Trump's potential rules won't erase LGBTQ Americans

The Trump administration is ...

Posted: Oct 23, 2018 4:43 AM
Updated: Oct 23, 2018 4:43 AM

The Trump administration is reportedly in the process of announcing rules that will attempt to define gender strictly and unchangeably based on one's genitals at birth -- effectively trying to redefine gender's legal meaning to erase transgender people who identified as such under expanded gender identity provisions put in place by the Obama administration.

According to The New York Times, the Department of Health and Human Services is leading "an effort to establish a legal definition of sex under Title IX, the federal civil rights law that bans gender discrimination in education programs that receive government financial assistance." Such an approach would, quoting the memo, make the determination "on a biological basis that is clear, grounded in science, objective and administrable."

Demographic groups

Discrimination

Gays and lesbians

Government and public administration

Government bodies and offices

Population and demographics

Science

Sex and gender issues

Societal issues

Society

Transgender persons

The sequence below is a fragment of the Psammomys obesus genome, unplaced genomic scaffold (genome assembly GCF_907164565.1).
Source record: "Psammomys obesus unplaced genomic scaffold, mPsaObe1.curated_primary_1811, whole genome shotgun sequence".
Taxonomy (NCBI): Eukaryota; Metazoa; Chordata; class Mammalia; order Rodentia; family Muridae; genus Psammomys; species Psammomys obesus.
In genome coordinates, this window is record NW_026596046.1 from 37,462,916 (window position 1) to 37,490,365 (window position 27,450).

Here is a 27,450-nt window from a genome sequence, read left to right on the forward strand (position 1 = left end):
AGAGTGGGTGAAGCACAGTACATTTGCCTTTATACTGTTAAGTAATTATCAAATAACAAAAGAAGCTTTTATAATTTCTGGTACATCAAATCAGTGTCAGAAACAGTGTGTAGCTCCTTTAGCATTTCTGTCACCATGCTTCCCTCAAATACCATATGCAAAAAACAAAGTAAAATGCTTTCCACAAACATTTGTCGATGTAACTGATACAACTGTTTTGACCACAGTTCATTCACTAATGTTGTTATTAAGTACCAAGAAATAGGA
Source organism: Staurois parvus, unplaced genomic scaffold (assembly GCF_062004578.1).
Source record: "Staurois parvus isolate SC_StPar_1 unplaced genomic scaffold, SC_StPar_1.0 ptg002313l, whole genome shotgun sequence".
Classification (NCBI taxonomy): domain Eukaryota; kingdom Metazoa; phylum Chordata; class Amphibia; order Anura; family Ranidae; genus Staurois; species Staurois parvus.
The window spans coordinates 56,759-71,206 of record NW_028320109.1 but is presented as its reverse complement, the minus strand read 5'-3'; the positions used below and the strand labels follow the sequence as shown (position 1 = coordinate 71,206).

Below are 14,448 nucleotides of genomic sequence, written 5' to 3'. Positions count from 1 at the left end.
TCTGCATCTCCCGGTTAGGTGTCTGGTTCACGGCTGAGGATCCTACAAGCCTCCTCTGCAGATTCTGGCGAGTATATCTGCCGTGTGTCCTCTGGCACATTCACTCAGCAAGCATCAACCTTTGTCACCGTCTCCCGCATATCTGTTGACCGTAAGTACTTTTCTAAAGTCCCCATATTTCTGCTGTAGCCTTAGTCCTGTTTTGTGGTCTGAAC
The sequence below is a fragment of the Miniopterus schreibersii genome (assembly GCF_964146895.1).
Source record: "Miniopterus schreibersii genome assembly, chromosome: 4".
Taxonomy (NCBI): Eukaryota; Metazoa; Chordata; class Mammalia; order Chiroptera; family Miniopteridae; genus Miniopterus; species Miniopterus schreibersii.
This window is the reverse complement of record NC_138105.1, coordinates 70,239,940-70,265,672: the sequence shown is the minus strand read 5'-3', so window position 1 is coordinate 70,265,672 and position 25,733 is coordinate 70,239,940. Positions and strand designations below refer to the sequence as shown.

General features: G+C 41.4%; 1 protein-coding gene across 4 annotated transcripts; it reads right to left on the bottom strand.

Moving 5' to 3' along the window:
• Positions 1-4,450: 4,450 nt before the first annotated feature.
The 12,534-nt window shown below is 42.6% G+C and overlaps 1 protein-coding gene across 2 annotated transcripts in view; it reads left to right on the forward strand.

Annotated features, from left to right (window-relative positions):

US federal government

White House

Donald Trump

Political Figures - US

Nothing could be further from the truth. Try as they might, the Trump administration cannot eliminate lesbians, gay, bisexual, transgender, and queer people with a stroke of the pen. Moreover, this proposal is contrary to science and to the law. Turning Title IX, a law designed to help fight discrimination, into a weapon against them will not stop LGBTQ people from living their authentic lives.

As to "science," it is abundantly clear there has never been a true gender binary -- just male and female -- in nature. In fact, such an approach denies the existence of intersex people, those whose sex characteristics do not correspond with our classic notions of male or female. Up to 1.7% of people are born intersex, a percentage comparable to the number of redheaded people -- not a minimal number. To suggest this rule approach is rooted in science is simply wrong.